Yeah! I woke up Monday morning after this year’s 9-day Sunapee Fair in a great mood . . . happy to be done with most of the work, happy with the memories, looking forward to doing the event again next year, and really pleased to have some time to clean up the shop, organize all manner of things, and generally get my life back in order.
This year’s fair wasn’t the best for sales I have ever had (that prize goes to the demonstration booth we set up in 2010), but somehow it felt the most successful. Parker and I probably sold around 100 prints . . . not something to complain about, and maybe it felt successful because I liked the way the booth set up worked out. On one of the days a group of four women stepped in to visit, all wearing wonderful hats. I pulled out my camera and clicked away. Here is what my camera saw:
The fellow on the right is Parker Potter, who I think of as a both a very dear friend, and patron saint of NH printmakers. Parker helped with sales on all of the nine days, and is probably the main reason why I am thinking of this year's Sunapee Fair as my favorite yet.
My friend Liz Shepherd recommended I do it . . . “you’ve never submitted work to the Boston Printmakers Biennial? Oh you should do it this year, Jim Dine is the juror. It’ll be a big deal if you get in.”
I went with my friend Chess to the opening. We were happy to run into Dale Evans and his wife Marjorie. We met up with the woodblock printmaker Don Gourvette who I hadn’t seen in years, and I met Bill Cass, who teaches printmaking at the NH Institute of Art. It was interesting to hear one or two stories, to hear of a young printmaker who submitted online and flew from Calgary, Alberta to see his carved woodblock (his was one of the pieces that was definitely not a print) hanging in the show.
After we left Chess asked me if I was pleased. I told her I liked how my prints were hung, and I liked the multiple red dots and “patron’s choice” stickers I saw below my prints, but actually I was a bit disappointed. She asked me why, but beyond the fact that the show seemed to include some things that I wouldn’t even have classified as prints, I had a hard time explaining . . .
until the next morning when I turned on my e-mail. Coincidently, my friend and neighbor Chris Jackson had posted a you-tube link he encouraged people to watch. He subject-lined his e-mail “Art is Beauty”, and the video, by an Englishman named Roger Scruton, is titled “Why Beauty Matters”.
The video put flesh to my feeling about the print show, that there was in much of the work in the show more emphasis on idea than on worked out beauty, or art. I wished there had been more entries that had me thinking “oh look at that!”. Much of the imagery seemed to be self-conscious, and more about statement rather than about the developed, intriguing, or beautiful. I had noticed this in contemporary art before. When I am working with shapes and colors I am always trying to make things work, trying to get relationships of shape and color to “sing”, and to be as beautiful as I can make them. But some artists today don’t seem to be trying to do anything like this. This is what Roger Scruton is concerned about.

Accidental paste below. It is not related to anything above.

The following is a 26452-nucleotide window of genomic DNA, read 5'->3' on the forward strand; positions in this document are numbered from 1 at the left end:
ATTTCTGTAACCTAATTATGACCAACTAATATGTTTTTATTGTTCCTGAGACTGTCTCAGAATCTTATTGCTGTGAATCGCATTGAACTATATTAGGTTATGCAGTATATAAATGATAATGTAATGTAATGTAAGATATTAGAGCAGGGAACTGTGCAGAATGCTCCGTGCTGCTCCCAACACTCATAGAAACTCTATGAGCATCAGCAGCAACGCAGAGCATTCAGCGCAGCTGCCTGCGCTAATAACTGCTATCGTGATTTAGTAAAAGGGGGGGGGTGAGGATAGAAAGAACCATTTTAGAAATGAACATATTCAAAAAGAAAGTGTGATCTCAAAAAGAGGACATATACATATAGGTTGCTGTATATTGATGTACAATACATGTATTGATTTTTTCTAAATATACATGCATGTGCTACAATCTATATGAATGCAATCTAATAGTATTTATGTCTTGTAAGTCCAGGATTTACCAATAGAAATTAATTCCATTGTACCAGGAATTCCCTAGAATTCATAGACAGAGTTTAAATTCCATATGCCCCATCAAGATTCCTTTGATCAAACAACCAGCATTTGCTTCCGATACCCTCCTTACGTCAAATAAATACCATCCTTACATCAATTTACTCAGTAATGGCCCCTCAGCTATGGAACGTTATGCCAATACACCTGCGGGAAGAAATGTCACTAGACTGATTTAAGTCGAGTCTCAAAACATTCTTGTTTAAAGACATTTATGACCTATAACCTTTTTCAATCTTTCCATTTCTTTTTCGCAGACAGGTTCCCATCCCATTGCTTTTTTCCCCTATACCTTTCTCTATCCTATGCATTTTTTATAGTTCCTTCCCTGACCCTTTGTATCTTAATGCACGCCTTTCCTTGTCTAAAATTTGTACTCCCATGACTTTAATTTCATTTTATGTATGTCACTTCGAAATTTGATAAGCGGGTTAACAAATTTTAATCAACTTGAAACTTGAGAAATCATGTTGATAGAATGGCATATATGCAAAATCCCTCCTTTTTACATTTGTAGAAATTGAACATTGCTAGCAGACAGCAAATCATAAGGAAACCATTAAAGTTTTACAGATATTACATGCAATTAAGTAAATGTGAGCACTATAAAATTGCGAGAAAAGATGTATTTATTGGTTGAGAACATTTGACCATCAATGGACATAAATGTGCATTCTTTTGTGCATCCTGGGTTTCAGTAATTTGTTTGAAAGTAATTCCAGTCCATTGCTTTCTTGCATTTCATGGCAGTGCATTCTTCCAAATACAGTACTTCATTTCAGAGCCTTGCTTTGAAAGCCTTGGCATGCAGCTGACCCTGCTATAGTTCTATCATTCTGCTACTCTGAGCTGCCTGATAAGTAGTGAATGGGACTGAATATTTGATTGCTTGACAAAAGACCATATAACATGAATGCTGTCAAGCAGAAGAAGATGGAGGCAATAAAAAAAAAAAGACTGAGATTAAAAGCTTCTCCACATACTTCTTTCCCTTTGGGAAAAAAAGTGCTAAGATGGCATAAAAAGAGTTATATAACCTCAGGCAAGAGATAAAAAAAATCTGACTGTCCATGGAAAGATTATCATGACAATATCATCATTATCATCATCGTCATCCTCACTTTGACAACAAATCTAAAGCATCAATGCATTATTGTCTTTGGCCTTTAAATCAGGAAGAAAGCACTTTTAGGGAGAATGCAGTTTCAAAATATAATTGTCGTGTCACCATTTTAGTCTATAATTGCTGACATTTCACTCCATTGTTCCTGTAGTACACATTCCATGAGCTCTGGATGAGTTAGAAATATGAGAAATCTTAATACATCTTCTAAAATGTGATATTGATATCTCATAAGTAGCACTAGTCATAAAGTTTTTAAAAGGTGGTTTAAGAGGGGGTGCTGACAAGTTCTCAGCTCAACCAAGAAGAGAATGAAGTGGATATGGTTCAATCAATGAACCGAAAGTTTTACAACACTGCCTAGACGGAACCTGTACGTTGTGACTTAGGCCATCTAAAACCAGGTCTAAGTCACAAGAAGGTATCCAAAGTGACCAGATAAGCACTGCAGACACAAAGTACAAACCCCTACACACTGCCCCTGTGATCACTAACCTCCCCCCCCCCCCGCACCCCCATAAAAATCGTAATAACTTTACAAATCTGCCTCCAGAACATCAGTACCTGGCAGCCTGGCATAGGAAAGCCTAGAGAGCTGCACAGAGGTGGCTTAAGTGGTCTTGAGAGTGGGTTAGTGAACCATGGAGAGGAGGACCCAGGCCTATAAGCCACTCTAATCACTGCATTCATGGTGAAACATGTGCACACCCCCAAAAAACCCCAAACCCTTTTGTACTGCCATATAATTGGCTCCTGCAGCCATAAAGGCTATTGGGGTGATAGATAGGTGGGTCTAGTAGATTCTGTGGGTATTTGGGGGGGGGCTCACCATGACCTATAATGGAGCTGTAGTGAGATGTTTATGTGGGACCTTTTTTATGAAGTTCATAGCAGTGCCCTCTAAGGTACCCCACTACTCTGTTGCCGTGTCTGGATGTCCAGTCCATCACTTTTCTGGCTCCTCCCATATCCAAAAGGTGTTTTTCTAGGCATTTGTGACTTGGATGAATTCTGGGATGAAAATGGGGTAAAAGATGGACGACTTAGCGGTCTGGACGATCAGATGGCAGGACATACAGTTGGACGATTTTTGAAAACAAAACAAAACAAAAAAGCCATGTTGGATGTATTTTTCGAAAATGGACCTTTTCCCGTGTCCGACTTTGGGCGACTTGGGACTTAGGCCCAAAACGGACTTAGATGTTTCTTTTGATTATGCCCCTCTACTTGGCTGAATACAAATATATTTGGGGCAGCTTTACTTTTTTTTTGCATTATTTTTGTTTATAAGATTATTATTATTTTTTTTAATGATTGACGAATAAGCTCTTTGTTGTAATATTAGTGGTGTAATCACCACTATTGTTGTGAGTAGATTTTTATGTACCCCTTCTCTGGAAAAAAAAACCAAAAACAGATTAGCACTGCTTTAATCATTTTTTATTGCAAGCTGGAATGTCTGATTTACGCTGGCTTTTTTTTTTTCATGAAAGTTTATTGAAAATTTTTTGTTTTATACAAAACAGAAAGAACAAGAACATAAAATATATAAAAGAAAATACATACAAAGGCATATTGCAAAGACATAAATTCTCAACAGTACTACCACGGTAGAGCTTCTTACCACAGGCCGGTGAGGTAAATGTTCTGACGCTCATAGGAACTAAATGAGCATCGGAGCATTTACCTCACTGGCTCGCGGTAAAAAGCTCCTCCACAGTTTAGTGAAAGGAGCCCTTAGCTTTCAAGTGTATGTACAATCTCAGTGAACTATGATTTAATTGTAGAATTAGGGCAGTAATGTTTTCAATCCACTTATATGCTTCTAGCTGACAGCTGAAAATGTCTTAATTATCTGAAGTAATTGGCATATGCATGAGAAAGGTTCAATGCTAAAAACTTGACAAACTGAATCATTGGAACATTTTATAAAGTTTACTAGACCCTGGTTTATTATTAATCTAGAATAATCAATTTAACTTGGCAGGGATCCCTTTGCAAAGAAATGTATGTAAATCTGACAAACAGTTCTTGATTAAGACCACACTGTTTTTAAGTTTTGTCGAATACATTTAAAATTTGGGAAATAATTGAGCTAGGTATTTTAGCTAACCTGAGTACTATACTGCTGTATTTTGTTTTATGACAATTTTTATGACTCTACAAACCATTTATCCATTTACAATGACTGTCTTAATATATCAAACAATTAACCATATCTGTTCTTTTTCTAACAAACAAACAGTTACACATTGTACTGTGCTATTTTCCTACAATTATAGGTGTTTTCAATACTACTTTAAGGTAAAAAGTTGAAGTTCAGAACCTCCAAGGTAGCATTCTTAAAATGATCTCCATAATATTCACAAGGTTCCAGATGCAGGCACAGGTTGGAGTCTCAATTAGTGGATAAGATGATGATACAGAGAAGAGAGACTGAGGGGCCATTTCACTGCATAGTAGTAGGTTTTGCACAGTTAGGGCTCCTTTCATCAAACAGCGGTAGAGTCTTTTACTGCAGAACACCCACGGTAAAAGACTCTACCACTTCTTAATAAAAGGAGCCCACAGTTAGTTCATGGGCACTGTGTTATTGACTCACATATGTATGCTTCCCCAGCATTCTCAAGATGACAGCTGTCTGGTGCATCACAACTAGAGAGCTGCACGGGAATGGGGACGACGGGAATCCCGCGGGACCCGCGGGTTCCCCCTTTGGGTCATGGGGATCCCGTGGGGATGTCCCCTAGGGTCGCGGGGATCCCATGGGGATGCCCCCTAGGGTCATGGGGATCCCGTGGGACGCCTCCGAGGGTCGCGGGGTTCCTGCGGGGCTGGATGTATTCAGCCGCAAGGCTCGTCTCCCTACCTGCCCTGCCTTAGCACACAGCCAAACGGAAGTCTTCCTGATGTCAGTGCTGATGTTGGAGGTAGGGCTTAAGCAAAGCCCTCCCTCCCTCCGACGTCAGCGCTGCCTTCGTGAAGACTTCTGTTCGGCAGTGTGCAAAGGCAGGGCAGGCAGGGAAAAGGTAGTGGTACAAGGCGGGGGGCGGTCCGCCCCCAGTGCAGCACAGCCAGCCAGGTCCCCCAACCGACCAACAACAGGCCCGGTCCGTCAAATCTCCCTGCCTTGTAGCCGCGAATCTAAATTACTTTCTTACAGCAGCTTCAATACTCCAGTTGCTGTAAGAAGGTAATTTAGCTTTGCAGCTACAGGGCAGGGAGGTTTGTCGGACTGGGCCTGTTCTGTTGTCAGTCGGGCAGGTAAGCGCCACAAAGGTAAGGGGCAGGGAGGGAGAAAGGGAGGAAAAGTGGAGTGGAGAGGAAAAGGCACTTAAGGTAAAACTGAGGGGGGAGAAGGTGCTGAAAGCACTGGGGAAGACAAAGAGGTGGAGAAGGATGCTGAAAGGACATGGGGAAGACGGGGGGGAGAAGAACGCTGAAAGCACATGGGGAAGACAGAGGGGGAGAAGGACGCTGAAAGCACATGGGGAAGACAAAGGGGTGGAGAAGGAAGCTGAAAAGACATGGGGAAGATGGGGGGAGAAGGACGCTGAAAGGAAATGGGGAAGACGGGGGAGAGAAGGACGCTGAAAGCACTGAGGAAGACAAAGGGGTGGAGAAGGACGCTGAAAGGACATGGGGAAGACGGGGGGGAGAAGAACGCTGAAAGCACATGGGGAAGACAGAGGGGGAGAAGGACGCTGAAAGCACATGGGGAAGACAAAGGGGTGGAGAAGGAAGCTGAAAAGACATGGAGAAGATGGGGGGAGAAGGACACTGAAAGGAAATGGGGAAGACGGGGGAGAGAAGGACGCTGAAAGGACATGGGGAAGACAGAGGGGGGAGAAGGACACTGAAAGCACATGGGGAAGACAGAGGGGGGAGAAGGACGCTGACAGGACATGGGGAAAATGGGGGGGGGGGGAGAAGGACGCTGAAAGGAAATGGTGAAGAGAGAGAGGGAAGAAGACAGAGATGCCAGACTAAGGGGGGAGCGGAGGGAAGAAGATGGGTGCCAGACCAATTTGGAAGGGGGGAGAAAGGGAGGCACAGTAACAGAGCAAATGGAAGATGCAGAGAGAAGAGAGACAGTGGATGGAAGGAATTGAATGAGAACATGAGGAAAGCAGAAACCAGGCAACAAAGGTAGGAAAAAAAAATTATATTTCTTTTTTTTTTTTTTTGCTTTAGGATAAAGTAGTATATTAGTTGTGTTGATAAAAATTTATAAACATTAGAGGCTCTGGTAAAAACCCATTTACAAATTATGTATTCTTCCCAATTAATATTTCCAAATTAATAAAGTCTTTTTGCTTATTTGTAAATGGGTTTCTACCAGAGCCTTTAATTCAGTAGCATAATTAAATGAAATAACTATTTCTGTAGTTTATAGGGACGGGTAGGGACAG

It might explain also why I got an e-mail that same next morning from Sturdy Waterman, who runs the Page-Waterman Gallery in nearby Wellesley, MA. A few hours later Chess and I stopped by the gallery, and I really liked what I saw there. There was work by some Japanese artists, and Sturdy had hanging two beautifully framed small caran-d’ache pieces by my friend (and former student) Sandy Wadlington that I recognized right away. Sturdy bought 8 of my prints outright for his gallery, and I was pleased to be initiating a gallery relationship without having to do any framing!
Hmmm, if you get interested in the Page-Waterman Gallery, I might mention something about the link posted above. Their web-site has the essential info, such as gallery hours, location, etc., but it seems that to get a taste of the work they are involved with you can find out more by visiting their facebook page. Lots to look at there.
Sen. Jeanne Shaheen is the junior senator from NH and a great patron of the arts and things made in her state. After a little coffee get-together Wednesday morning to talk about the “Celebrate NH” event planned for Thurs evening we decided to get right to work hanging the prints. Like any activity on Capitol Hill (and maybe just about everywhere else if you think about it), there was more to it than one might think. Tim, the Senate handyman (with years of experience hanging pictures in the various offices), was pretty skeptical when he arrived and found we had our tape measures out and didn’t plan to just do the job “by eye”. The Senator arrived just as we were finishing up, and her first reaction was not of pleasure. ”They’re too low” she exclaimed in disappointment. I tried to talk her into accepting our logic but it became clear she was right. Actually it was only the five prints to the right we had to raise up and we had that job done in a flash.
I think the prints look good and am hoping they will breathe a bit of NH mountain air into the place. Hopefully they will bring to her luck in handling some of the problems she is no doubt having to deal with in this room.
I started making woodblock prints in 1993, soon after the birth of our first son, Nathaniel. In 1995 I began making prints full time (I had been a carpenter, cabinet-maker, and builder since graduating from college in 1981). READ MORE